Personal finance: The world will always need pills

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DOES valuation matter any more? As the stock market marches relentlessly higher, so too do some of the valuations afforded a relatively narrow range of companies. Most of us have heard how Rupert Murdoch, Bill Gates and Alan Greenspan have labelled internet shares overvalued but the phenomenon is not confined to the "dot com" stocks.

The pharmaceutical sector has been on fire over the past 12 months. The share prices of the big three drug companies, Glaxo Wellcome, SmithKline Beecham and Zeneca, have been driven higher mainly because of hopes of consolidation within the sector.

The first two companies have already aborted merger talks and the latter company will soon be re-named AstraZeneca following ratification of the merger with its Swedish counterpart.

Investors hope pooling resources at these already massive companies, particularly in the research and development area, will lead to considerable cost savings. It's a case of hoping that 1+1=3.

Business school theory will teach you that, over the long term, a company's share price will rise in line with the company's profit growth. So much for the theory - the recent share price appreciation of the pharmo-three has occurred despite 1998 being a year where total profits will shrink.

However, there is some method to the madness - the stock market is always looking forward. In 1996, despite growing profits by 16 per cent, Glaxo Wellcome's share price showed little appreciation. This is because the market was concentrating on the imminent patent expiry of its block-busting anti-ulcer drug Zantac.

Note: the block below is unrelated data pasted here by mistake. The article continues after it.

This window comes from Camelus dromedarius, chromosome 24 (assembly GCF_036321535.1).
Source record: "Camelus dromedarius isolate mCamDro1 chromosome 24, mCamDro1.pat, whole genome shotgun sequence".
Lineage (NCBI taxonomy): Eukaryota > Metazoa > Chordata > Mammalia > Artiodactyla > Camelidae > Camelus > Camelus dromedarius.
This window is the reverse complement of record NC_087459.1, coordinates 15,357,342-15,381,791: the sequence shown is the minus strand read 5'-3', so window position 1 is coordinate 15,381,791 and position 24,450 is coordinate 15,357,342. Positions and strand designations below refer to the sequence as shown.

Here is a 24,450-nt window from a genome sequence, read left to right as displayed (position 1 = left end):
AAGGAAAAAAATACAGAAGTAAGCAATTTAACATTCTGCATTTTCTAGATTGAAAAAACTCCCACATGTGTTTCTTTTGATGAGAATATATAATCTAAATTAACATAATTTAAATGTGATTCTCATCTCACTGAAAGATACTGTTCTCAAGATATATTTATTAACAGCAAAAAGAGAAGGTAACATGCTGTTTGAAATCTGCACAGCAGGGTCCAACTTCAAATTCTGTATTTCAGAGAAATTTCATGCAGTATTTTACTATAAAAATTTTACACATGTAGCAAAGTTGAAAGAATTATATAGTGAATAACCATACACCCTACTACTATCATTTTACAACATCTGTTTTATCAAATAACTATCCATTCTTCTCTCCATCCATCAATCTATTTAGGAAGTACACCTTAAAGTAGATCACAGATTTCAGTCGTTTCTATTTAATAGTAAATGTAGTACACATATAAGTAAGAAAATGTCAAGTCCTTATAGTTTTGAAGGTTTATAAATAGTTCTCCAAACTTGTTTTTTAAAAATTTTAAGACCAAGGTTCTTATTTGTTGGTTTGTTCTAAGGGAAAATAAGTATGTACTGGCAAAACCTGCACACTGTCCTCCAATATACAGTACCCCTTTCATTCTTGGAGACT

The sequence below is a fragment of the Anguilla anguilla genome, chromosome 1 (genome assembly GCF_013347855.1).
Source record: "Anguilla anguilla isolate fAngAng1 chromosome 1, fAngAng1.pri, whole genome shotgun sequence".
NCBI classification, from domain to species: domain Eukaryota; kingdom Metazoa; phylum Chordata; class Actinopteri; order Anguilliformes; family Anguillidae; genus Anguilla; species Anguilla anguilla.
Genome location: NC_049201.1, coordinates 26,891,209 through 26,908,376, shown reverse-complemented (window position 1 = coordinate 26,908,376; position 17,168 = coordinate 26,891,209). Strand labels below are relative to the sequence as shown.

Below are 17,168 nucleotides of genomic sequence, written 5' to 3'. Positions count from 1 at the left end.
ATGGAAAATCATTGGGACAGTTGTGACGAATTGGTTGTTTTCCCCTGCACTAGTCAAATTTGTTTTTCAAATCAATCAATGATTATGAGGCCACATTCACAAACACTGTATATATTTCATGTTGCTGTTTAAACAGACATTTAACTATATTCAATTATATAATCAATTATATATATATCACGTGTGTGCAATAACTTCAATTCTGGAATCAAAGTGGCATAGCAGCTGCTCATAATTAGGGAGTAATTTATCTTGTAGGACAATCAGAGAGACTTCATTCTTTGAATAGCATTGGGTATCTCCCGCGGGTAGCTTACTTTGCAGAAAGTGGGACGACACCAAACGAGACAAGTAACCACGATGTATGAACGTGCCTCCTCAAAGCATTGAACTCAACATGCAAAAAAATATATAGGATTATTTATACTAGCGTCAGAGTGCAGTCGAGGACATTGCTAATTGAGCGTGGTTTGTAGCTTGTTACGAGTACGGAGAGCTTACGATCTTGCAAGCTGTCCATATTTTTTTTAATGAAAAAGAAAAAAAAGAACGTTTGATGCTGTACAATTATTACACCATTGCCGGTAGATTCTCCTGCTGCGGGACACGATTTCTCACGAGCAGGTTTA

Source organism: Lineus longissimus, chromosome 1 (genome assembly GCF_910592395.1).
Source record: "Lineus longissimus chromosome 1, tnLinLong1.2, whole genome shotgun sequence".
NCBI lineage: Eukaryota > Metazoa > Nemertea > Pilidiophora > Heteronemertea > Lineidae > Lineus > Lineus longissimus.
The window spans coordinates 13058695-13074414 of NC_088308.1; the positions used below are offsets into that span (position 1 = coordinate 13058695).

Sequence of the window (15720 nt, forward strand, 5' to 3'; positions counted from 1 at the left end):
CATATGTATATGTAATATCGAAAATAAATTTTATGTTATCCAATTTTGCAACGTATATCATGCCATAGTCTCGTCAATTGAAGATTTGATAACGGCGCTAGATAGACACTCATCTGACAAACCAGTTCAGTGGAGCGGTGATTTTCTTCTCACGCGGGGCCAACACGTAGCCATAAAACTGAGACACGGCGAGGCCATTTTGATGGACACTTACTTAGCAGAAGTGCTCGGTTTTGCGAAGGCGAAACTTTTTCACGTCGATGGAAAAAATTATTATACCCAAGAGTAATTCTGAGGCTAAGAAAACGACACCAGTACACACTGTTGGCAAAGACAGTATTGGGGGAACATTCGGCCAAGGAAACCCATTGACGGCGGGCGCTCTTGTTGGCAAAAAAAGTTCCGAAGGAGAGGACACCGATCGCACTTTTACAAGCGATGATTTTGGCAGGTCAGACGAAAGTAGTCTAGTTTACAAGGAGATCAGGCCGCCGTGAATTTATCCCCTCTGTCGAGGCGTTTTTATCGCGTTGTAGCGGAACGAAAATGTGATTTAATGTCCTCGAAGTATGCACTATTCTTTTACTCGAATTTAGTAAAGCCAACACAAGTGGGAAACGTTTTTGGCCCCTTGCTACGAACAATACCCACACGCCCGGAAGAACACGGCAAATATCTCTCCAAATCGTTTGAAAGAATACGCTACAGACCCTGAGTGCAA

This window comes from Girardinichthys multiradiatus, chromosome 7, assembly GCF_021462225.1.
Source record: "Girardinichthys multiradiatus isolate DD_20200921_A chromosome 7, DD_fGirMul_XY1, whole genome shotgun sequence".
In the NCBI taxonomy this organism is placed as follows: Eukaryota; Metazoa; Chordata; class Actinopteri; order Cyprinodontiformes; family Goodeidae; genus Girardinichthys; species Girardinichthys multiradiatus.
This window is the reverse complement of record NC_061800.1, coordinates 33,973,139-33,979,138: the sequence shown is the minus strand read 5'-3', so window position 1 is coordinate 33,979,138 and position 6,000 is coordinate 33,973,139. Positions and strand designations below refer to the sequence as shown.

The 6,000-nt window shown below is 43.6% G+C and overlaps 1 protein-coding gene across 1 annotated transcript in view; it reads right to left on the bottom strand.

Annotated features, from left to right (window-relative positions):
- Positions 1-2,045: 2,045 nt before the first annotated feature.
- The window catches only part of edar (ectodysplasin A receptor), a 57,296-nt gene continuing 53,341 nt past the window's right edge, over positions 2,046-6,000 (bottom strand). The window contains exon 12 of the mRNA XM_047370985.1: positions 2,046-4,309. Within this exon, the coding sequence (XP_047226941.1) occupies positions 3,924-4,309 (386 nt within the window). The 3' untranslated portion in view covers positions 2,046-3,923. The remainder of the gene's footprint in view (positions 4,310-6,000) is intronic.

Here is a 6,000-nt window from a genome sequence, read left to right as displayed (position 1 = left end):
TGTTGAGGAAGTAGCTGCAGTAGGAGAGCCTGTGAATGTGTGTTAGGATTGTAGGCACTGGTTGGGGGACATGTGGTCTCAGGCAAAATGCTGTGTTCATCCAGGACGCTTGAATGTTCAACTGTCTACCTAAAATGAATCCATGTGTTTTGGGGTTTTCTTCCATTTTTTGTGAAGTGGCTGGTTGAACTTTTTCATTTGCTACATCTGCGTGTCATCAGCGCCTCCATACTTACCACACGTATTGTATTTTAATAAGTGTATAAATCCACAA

Two years down the track and Glaxo is in post-Zantac mode. The market has seen that Glaxo has a strong drug pipeline, which should fuel profit growth in the future. Despite profits falling in 1998, the share price has flown.

After all, as the population ages, the demand for its products can only increase. Drug sales to countries such as India and China are currently inconsequential, so these could be huge growth regions and the pharmo- three are virtually recession proof. When consumers are forced to tighten their purse strings, spending on medication is the last thing they will forgo.

Compare this with Lasmo, an oil exploration company. It is heading towards a loss for 1998 for the third year out of the past six. The returns for the industry are largely governed by the underlying oil price, something over which Lasmo has no control. It has no pricing power, operates in a very competitive market and requires large outlays to go about its business, often with no guarantee of success. It is little wonder that Lasmo trades at a market value that is less than the sum total of its assets.

One of the lessons that Warren Buffett learned in his early investing career is that the quality of company matters - a lot.

Buffett attempts to buy part interests in quality companies at what he considers attractive prices. In these go-get-'em days, the great man himself may be finding value a little difficult to find.

But he certainly wouldn't be buying shares in a company like Lasmo, whatever the price. On the other hand, because of the predictability of earnings and the quality of business, the big drug companies would be much more up his alley.

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